About 3 million will be printed in English. About 2.3 million will be printed in Spanish. About 70,000 will include Chinese, English and Spanish all in the same pamphlet. And 13,000 will be printed in English, Spanish, Chinese and Hindi.

Status update

The Board of Elections says Rauner's term limits amendment appears to have enough signatures to make it on November's ballot, but a lawsuit challenging it remains.

On the other hand, supporters of the political boundaries amendment have until the end of today to submit evidence the board is wrong about its call that they don't appear to have enough.

Stay tuned.

Ballot additions

Party leaders had until this week to add candidates to the ballot where there wasn't anyone in the March primary.

Republicans added Vince Kolber of Chicago to run against Democratic U.S. Rep. Mike Quigley in the 5th Congressional District

For the Illinois Senate, Republicans appointed Brian Russell of Oswego to run against Democratic state Sen. Linda Holmes of Aurora.

In the Illinois House, Democratic state Rep. Anna Moeller was appointed as expected to defend the seat once held by Keith Farnham and Republicans have tapped Elgin attorney Jeffrey Meyer to challenge her.

Republicans Peter Breen of Lombard and state Rep. Ron Sandack of Downers Grove, who both won hotly contested primaries in March, picked up challengers, too. Breen is set to face Democrat Marian Tomlinson of Glen Ellyn, and Democrats picked Elizabeth Chaplin of Downers Grove to take on Sandack.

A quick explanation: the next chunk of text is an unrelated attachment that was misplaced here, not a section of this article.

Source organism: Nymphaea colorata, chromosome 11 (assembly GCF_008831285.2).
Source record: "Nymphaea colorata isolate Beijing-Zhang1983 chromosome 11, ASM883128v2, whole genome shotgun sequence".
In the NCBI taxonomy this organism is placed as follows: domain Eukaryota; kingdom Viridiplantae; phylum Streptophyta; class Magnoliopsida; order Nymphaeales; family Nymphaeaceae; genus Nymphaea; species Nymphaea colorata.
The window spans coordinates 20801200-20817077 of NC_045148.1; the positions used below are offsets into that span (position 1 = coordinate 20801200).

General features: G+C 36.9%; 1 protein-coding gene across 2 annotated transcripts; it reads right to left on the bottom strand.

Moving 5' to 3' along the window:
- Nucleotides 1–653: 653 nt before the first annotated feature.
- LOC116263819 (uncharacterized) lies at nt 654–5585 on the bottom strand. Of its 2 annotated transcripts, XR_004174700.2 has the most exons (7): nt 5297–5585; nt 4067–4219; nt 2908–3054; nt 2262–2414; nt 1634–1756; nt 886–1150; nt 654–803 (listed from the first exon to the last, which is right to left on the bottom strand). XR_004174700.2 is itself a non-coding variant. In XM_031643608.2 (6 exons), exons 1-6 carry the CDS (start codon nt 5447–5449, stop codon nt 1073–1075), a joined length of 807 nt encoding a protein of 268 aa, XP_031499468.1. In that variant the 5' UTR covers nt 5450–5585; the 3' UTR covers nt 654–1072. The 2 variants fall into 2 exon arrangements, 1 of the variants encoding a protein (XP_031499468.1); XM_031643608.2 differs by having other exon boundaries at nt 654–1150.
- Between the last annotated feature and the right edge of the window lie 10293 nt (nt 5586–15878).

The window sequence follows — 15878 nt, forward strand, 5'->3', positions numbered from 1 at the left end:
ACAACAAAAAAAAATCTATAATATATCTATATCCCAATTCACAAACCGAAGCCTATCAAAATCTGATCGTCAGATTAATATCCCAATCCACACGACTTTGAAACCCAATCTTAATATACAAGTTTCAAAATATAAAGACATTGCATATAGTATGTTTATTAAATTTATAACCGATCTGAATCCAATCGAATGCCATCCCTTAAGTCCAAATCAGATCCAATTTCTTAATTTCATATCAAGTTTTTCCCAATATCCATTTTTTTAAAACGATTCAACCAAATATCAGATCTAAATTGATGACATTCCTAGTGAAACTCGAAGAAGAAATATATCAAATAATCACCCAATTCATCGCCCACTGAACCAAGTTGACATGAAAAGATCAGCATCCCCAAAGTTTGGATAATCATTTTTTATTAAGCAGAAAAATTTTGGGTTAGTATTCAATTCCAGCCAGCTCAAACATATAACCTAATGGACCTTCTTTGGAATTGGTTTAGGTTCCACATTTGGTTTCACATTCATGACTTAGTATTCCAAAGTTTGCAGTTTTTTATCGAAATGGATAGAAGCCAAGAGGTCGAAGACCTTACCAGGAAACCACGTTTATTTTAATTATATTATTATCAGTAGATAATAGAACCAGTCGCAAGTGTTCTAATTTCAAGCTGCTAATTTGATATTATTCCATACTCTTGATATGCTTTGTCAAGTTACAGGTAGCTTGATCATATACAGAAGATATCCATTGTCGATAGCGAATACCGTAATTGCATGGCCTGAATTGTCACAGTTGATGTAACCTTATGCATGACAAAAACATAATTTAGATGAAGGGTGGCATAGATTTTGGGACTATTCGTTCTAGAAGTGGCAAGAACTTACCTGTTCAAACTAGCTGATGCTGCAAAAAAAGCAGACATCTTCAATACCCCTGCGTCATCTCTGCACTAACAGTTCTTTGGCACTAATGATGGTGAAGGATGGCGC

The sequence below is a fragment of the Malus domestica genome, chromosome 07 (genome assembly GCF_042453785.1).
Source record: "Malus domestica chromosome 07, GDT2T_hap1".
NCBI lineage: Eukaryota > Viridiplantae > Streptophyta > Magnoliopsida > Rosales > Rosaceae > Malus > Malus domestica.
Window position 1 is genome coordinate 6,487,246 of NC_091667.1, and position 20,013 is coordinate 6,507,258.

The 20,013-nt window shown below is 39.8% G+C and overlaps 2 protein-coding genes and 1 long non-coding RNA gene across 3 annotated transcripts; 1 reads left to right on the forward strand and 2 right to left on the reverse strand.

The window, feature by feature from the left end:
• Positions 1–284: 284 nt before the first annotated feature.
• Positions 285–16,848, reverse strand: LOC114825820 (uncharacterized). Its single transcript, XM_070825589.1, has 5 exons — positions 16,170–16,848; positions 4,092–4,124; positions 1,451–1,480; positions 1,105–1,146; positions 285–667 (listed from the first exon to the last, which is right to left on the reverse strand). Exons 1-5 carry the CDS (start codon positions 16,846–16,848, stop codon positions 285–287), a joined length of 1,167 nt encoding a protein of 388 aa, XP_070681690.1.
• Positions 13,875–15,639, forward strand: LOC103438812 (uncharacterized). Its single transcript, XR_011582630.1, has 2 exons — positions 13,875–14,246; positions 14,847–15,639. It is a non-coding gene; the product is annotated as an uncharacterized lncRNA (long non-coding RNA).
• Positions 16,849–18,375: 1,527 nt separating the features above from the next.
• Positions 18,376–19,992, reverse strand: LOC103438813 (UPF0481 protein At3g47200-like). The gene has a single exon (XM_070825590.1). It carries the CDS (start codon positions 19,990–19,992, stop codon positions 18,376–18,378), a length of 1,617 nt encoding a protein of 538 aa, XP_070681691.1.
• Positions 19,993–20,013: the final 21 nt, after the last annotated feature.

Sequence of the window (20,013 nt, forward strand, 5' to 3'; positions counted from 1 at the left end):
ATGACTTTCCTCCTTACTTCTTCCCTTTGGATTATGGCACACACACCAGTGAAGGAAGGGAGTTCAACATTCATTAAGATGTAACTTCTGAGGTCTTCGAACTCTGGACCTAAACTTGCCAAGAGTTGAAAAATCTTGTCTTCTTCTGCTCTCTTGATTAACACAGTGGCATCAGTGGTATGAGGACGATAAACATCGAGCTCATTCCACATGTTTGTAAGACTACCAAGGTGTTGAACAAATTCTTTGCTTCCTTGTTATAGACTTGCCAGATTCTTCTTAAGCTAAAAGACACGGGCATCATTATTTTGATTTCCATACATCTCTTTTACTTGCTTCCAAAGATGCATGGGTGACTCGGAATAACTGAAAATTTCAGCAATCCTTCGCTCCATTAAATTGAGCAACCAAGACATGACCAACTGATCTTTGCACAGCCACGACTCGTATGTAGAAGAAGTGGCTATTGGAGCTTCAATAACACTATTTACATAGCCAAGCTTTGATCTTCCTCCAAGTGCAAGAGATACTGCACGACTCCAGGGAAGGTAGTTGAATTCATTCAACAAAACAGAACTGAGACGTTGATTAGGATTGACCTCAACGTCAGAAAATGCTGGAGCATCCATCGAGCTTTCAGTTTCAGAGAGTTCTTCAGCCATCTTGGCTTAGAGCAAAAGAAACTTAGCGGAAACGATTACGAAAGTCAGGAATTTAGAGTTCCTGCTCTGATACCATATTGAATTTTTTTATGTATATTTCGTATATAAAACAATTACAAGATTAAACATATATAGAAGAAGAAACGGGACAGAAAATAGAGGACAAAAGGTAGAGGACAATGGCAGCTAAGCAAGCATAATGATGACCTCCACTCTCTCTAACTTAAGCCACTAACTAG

Hultgren in Normandy today

U.S. Rep. Randy Hultgren, a Winfield Republican, is set to be at Omaha Beach this morning as part of a delegation of Illinois officials remembering the 70th anniversary of the D-Day invasion.

"I look forward to honoring the 553 Illinois soldiers buried in the American Normandy Cemetery," he said in a statement. "In the face of extreme danger, they exemplified bravery and valor on the beaches of Normandy."

Meanwhile ...

Hultgren's opponent in November, Democrat Dennis Anderson of Gurnee, is going to be having a number of town hall meetings, including a stop Wednesday at the Warrenville Park District office, 3S260 Warren Avenue. It starts at 7:15.

A brighter future?

The authors of the relatively new book "Fixing Illinois" visited the Daily Herald editorial board to talk about their tome and their 98 ideas to make the state a better place to live.

It's widely available online, and authors James Nowlan and J. Thomas Johnson try to outline a number of specific proposals. One that came up in our talk that's not in the book: Taking away public officials' pensions.

The theory, Johnson said, is that while many officials are good, honest people, the ones who abuse the system reflect badly on everyone else.

He suggests giving lawmakers a 5 percent pay bump and moving them to 401(k)-style plans for the good of everyone.

It's the kind of suggestion they say needs to be part of broad changes to state policies.

"The last few years," Johnson says, "everything written about the state has been negative."

Oops?

Share this page
Comments ()
Guidelines: Keep it civil and on topic; no profanity, vulgarity, slurs or personal attacks. People who harass others or joke about tragedies will be blocked. If a comment violates these standards or our terms of service, click the X in the upper right corner of the comment box. To find our more, read our FAQ.
    help here